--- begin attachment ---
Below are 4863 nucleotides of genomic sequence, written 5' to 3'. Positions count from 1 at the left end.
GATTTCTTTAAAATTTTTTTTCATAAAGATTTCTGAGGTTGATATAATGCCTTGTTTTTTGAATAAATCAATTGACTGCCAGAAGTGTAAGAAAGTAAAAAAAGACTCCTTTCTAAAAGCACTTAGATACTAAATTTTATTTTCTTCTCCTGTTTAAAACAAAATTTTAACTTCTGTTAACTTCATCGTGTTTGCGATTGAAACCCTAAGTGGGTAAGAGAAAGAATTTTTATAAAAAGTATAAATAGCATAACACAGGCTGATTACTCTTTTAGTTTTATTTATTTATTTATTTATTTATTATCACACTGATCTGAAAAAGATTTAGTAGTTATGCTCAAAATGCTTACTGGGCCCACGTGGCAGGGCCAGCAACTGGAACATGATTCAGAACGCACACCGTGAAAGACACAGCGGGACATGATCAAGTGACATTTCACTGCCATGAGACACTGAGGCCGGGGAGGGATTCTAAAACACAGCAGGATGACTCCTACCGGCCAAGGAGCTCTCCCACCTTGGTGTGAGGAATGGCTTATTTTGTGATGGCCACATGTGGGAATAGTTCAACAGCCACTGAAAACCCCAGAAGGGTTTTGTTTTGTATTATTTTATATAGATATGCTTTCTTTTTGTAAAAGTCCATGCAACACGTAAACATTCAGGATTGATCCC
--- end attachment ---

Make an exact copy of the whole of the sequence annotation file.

Below are 4863 nucleotides of genomic sequence, written 5' to 3'. Positions count from 1 at the left end.
GATTTCTTTAAAATTTTTTTTCATAAAGATTTCTGAGGTTGATATAATGCCTTGTTTTTTGAATAAATCAATTGACTGCCAGAAGTGTAAGAAAGTAAAAAAAGACTCCTTTCTAAAAGCACTTAGATACTAAATTTTATTTTCTTCTCCTGTTTAAAACAAAATTTTAACTTCTGTTAACTTCATCGTGTTTGCGATTGAAACCCTAAGTGGGTAAGAGAAAGAATTTTTATAAAAAGTATAAATAGCATAACACAGGCTGATTACTCTTTTAGTTTTATTTATTTATTTATTTATTTATTATCACACTGATCTGAAAAAGATTTAGTAGTTATGCTCAAAATGCTTACTGGGCCCACGTGGCAGGGCCAGCAACTGGAACATGATTCAGAACGCACACCGTGAAAGACACAGCGGGACATGATCAAGTGACATTTCACTGCCATGAGACACTGAGGCCGGGGAGGGATTCTAAAACACAGCAGGATGACTCCTACCGGCCAAGGAGCTCTCCCACCTTGGTGTGAGGAATGGCTTATTTTGTGATGGCCACATGTGGGAATAGTTCAACAGCCACTGAAAACCCCAGAAGGGTTTTGTTTTGTATTATTTTATATAGATATGCTTTCTTTTTGTAAAAGTCCATGCAACACGTAAACATTCAGGATTGATCCC